In truth, we’re all dead men walking, condemned ultimately to die. Time eventually runs its course and there is nothing we can do to reverse it.  Regardless of how much success we achieve or fame we receive, no matter who our families are or how widely we travel the world, even with all the money of a Bill Gates or the charity of a Warren Buffett, nothing can create a barrier between us and death.  This was also true for Jesus.

Rev. Marek P. Zabriskie, Rector of St. Thomas’ Episcopal Church in Fort Washington, Pennsylvania, put it this way:

“On the day he died, Jesus was escorted from a Roman prison and marched to Golgotha – a trash heap outskirts on the Jerusalem. Roman guards walked to his right and to his left. Soldiers walked before him and behind him in a cross-like procession.  He was a dead man walking. He was alive and breathing, but he was living under a death sentence. His fate was sealed. Time had run out. His death was imminent.”

Jesus knew he must walk the walk each one of us walks every day – the walk of condemnation to death – in order to provide us the greatest gift of all, the gift of eternal life.  God lifted Jesus from that death sentence and returned him to us as a way of announcing that we, too, can receive this amazing gift.  Yet importantly (and to Jesus’ point when speaking to his follower), this gift is not free, and is not our birthright.

Throughout the Gospels, Jesus repeatedly demonstrates that true faith, the faith that leads us to the Kingdom, is “verbish” rather than “adjectival.”  Jesus continually pushes his followers and, by extension, you and me to understand that the Kingdom already is.  We are invited, to enter, but that invitation must be actively acknowledged, accepted and received.  We must act here and now rather than delay for some future time.

This is the real lesson Jesus was teaching his follower when telling him to let the dead bury the dead.  Spiritual deadness, the way of this world, leads to true death.  Jesus was saying “tend to the living, the needs and the relationships of those who need your attention, those who need to hear the Word of God.”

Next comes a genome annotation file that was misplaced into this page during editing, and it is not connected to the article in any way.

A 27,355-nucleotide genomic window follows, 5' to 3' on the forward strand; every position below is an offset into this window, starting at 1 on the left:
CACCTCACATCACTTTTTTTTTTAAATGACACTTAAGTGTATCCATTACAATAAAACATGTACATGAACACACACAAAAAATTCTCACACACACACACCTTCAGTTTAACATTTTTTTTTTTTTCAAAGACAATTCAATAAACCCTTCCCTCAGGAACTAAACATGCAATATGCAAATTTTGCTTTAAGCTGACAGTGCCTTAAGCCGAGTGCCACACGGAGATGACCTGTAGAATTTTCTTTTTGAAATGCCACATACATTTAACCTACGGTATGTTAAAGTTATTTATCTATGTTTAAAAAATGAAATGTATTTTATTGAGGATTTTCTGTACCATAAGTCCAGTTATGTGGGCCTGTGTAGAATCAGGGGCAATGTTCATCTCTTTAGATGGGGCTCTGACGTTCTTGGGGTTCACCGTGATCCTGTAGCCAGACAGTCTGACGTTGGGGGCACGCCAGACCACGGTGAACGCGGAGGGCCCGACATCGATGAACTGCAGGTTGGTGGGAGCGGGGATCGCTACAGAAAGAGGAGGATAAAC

Jesus teaches us that our lives are meant to be lived in active service to each other, rather than dwelling on the past.  The present is all we can affect moment-to-moment, and if we look backward, regretting the mistakes or losses of yesterday, we lose sight of what God has laid out for us today.

This week, try two things.  First, reflect on something in your life that has you looking backward.  Perhaps the loss of a loved one, perhaps a mistake resulting in a change in your life plan, or maybe simply a general feeling of failure and regret.  Hold that thought in your mind.  Focus on it.  Then write it down on a piece of paper, find a match, a burn it, letting the flames melt the pain and regret from your heart as they consume the paper.

Then, find someone in need of your attention, reach out to them, and let them know you love them.  Focus on now rather than yesterday or tomorrow.  Be the love for them you seek for yourself.

Colossians 1:17